7. Sean McElroy Says:

    @Lambo – Hyundai says it took the name Grandmaster from chess.

  8. Kit Gerhart Says:

    6. I think it’s grand wizard. Still, Grandmaster does click with me as a car name. It might take on an unwanted last name.

  9. Kit Gerhart Says:

    That’s Grandmaster does NOT click with me….

  10. T. Bejma Says:

    #3

    The more A/V vehicles are on the road the more those traffic messes will go away. The cause of traffic jams are people doing dumb things – poor merging, tailgating, speed differential, etc., etc. Autonomous vehicles don’t have those issues, they drive consistently, pay attention (several times per second) and are predictable. I for one am going to love when everyone else is in an A/V and I can drive around without the idiot drivers messing up my trip ;-)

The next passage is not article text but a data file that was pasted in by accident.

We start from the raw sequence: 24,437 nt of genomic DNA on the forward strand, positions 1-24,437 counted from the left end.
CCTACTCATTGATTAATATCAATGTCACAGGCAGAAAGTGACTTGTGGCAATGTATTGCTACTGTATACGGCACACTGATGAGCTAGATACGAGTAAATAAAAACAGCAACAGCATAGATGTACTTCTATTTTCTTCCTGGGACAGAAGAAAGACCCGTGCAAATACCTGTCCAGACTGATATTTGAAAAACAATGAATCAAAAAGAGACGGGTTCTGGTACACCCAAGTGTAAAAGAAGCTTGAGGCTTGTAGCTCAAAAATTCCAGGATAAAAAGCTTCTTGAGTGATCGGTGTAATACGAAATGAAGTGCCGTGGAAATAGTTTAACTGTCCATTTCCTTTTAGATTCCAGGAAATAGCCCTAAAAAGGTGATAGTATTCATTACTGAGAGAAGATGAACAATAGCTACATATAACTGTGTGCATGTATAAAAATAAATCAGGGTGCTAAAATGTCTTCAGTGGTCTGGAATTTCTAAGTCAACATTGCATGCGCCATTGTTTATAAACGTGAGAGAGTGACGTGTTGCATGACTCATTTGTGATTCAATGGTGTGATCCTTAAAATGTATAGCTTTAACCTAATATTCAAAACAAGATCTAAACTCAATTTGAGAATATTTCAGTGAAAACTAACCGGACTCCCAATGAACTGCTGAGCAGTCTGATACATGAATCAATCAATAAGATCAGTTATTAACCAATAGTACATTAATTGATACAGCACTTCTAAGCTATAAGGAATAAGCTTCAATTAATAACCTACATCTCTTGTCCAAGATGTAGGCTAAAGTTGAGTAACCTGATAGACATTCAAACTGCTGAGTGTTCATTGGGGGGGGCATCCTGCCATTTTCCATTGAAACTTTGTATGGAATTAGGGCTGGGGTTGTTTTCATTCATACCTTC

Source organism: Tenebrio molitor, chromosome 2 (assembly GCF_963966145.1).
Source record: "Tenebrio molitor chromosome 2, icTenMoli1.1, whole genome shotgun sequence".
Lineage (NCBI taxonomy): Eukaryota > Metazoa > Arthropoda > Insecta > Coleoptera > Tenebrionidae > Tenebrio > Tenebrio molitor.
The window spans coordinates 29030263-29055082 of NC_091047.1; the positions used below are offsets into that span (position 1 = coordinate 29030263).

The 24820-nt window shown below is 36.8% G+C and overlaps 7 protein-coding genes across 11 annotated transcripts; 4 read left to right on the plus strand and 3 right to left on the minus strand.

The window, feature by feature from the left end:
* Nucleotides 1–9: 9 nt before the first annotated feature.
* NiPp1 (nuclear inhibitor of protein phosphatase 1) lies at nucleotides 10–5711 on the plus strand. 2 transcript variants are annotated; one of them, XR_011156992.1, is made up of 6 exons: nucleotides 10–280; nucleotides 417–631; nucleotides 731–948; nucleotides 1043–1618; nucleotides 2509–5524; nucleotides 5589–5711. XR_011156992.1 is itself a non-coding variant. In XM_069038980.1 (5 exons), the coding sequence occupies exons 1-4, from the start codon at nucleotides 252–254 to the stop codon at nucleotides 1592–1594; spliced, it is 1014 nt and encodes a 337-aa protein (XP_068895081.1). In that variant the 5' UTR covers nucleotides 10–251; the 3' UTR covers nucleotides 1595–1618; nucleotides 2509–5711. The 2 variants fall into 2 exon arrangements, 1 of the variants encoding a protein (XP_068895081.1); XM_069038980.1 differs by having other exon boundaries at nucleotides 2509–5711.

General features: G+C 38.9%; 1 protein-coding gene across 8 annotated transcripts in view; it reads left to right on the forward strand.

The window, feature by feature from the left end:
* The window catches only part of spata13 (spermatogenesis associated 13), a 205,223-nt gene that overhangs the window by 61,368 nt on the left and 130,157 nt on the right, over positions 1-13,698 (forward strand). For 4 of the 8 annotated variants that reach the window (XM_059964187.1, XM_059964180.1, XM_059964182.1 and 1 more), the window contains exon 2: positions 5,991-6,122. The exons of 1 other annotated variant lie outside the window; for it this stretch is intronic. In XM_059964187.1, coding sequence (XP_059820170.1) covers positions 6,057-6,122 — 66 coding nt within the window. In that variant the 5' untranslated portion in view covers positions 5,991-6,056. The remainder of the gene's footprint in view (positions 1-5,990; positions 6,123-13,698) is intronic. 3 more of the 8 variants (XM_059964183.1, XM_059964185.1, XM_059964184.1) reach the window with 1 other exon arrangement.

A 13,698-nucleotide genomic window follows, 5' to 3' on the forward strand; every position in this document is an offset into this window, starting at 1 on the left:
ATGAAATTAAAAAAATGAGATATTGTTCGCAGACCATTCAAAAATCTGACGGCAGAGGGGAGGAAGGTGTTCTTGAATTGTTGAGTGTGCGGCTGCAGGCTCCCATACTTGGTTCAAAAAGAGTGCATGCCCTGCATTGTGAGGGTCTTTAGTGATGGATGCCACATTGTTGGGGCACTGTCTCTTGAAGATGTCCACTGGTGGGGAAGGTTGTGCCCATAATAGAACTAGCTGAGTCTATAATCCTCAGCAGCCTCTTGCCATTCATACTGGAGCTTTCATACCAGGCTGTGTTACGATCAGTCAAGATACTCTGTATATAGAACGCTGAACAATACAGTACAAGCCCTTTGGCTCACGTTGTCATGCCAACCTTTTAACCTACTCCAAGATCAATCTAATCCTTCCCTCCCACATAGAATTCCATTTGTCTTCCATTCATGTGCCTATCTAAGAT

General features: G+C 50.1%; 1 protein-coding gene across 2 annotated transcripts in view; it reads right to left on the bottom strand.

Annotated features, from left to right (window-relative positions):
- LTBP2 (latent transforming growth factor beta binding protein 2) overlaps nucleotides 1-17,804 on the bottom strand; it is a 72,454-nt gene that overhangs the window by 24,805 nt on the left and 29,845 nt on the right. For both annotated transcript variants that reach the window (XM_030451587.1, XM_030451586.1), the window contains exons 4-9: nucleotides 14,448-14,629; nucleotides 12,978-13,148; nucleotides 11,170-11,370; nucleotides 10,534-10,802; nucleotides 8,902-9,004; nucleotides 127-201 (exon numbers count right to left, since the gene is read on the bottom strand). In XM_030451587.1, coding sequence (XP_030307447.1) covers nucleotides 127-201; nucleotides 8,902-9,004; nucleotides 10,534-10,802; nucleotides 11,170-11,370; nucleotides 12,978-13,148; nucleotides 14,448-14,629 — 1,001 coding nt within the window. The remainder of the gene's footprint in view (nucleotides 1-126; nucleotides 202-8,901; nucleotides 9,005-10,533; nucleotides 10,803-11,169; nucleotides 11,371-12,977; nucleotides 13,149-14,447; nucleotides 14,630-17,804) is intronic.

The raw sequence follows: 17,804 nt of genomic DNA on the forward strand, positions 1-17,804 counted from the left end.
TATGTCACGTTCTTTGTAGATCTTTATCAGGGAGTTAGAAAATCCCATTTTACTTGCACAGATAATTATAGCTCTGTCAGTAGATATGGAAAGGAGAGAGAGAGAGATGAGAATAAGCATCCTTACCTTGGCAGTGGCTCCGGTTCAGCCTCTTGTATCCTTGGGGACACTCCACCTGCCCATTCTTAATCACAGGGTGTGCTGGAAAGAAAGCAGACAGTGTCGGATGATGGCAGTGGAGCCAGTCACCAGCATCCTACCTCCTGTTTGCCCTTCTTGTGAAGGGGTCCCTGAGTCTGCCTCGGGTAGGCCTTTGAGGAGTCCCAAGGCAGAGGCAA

Still got this old comment section, huh guys? lol

  11. Kit Gerhart Says:

    10, Hi, T. B. Haven’t seen you here in a while.

  12. Fred Schmidt Says:

    Here is the latest Tesla fatal crash..includes another Tesla owner finding his car turning without reason. http://www.thetruthaboutcars.com/2018/04/hold-line-video-scene-deadly-tesla-crash-shows-weird-autopilot-behavior/

  13. Kit Gerhart Says:

    Until there is a universal system for lane markings, it never rains or snows, and a few other things, it is going to be tough to make “autopilot” work in all cases. Still, the data indicates that Teslas have lower fatality rates per vehicle, and per mile, than many cars.

  14. Kit Gerhart Says: